Why I agree with the Mayans

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Why I agree with the Mayans

December 20, 2012 -

I believe that you may have less than 24 hours to live on this planet.  Does this mean that I agree with the Mayans?  Let’s think about this together.

The Mayan Long Count calendar began on August 11, 3,114 B.C., dividing time into 144,000-day periods known as “b’aktuns.”  Their 13th b’aktun ends Friday morning.  However, the Mayans did not predict that the world will end tomorrow.  No one in our culture thinks time will end when a calendar runs out on December 31—it was the same for the Mayans, as another long-count period begins Saturday.

But there’s more to the story.  According to an ancient stone tablet discovered in the 1960s, some Mayans thought one of their gods might return at the end of the 13th b’aktun.  While I am confident that we won’t see Quetzalcoatl in the morning, I can make no such prediction regarding the return of the King of Kings.

The One who came at Christmas will come again (Acts 1:11), though no one but God knows when (Matthew 24:36).  I cannot tell you that Jesus will return tomorrow morning, but I cannot promise that he won’t.  Even if he doesn’t come to us, I might go to him.  One day will be our final day.  And we’re one day closer to that day than ever before.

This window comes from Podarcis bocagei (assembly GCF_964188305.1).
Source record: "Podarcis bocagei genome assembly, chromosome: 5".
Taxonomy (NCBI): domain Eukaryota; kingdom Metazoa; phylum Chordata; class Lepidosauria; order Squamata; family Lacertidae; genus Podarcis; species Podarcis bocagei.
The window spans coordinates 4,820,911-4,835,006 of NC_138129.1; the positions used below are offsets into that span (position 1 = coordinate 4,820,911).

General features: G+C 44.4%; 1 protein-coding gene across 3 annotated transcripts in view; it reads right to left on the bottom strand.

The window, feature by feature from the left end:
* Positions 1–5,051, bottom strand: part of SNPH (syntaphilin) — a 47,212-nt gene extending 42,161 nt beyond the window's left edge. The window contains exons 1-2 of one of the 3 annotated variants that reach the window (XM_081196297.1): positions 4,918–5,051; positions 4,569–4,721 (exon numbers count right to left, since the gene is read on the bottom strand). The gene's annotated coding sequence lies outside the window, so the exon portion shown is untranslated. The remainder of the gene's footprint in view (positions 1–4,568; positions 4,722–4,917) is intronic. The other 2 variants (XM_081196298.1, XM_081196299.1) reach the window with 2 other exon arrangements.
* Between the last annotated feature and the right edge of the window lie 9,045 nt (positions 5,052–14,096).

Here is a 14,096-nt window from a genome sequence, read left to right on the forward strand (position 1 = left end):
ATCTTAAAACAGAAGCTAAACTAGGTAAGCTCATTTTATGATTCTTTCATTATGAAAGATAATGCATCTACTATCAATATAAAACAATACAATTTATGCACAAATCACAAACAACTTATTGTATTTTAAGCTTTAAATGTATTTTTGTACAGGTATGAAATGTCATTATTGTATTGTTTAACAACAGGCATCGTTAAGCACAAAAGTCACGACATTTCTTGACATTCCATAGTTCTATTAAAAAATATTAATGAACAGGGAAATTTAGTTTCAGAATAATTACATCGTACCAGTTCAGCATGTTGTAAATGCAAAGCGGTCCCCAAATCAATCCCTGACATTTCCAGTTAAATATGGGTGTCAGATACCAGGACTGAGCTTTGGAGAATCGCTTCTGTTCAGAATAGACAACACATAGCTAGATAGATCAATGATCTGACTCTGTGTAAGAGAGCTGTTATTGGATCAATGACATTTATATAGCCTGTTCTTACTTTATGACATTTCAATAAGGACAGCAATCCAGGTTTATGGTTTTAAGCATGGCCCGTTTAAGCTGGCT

If you somehow knew that today would be the last day before your eternity began, how would you spend it?  Please share your thoughts below.  And consider two biblical principles as your day begins.

First, it’s imperative that you make Jesus your Savior and Lord.  Only then can you know that you have eternal life.  Only then can you experience the power and guidance of the Holy Spirit.  Paul’s urgency should be ours: “I tell you, now is the time of God’s favor, now is the day of salvation” (2 Corinthians 6:2).  If you’d like to know more about salvation, please read the “Why Jesus?” essay on our website.

Second, you are responsible to God for the way you spend this day: “We must all appear before the judgment seat of Christ, that each one may receive what is due him for the things done in the body, whether good or bad” (2 Corinthians 5:10).  As missionary C.T. Studd reminds us, “Only one life, ’twill soon be past; only what’s done for Christ will last.”

Dr. Jaime Awe, an archaeologist and part Maya, assures us that the Mayans did not see December 21 as the end of the world.  However, he views the end of their 13th b’aktun as “a time for reflection, and for considering future direction.”  He’s right.

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